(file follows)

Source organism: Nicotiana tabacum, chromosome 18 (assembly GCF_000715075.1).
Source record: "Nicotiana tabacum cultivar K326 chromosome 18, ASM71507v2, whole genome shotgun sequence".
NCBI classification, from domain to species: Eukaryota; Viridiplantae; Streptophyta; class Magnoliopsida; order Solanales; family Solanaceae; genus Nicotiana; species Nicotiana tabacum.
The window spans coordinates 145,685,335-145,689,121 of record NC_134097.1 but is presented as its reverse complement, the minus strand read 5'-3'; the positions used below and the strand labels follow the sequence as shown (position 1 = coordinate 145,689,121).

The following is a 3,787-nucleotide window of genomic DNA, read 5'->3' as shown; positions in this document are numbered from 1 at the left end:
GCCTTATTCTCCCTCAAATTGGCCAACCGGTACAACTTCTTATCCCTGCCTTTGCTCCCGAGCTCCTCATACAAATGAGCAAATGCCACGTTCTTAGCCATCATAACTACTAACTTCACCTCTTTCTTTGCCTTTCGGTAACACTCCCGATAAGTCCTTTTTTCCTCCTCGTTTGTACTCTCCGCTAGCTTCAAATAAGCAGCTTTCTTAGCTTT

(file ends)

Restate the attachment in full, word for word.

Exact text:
Source organism: Nicotiana tabacum, chromosome 18 (assembly GCF_000715075.1).
Source record: "Nicotiana tabacum cultivar K326 chromosome 18, ASM71507v2, whole genome shotgun sequence".
NCBI classification, from domain to species: Eukaryota; Viridiplantae; Streptophyta; class Magnoliopsida; order Solanales; family Solanaceae; genus Nicotiana; species Nicotiana tabacum.
The window spans coordinates 145,685,335-145,689,121 of record NC_134097.1 but is presented as its reverse complement, the minus strand read 5'-3'; the positions used below and the strand labels follow the sequence as shown (position 1 = coordinate 145,689,121).

The following is a 3,787-nucleotide window of genomic DNA, read 5'->3' as shown; positions in this document are numbered from 1 at the left end:
GCCTTATTCTCCCTCAAATTGGCCAACCGGTACAACTTCTTATCCCTGCCTTTGCTCCCGAGCTCCTCATACAAATGAGCAAATGCCACGTTCTTAGCCATCATAACTACTAACTTCACCTCTTTCTTTGCCTTTCGGTAACACTCCCGATAAGTCCTTTTTTCCTCCTCGTTTGTACTCTCCGCTAGCTTCAAATAAGCAGCTTTCTTAGCTTT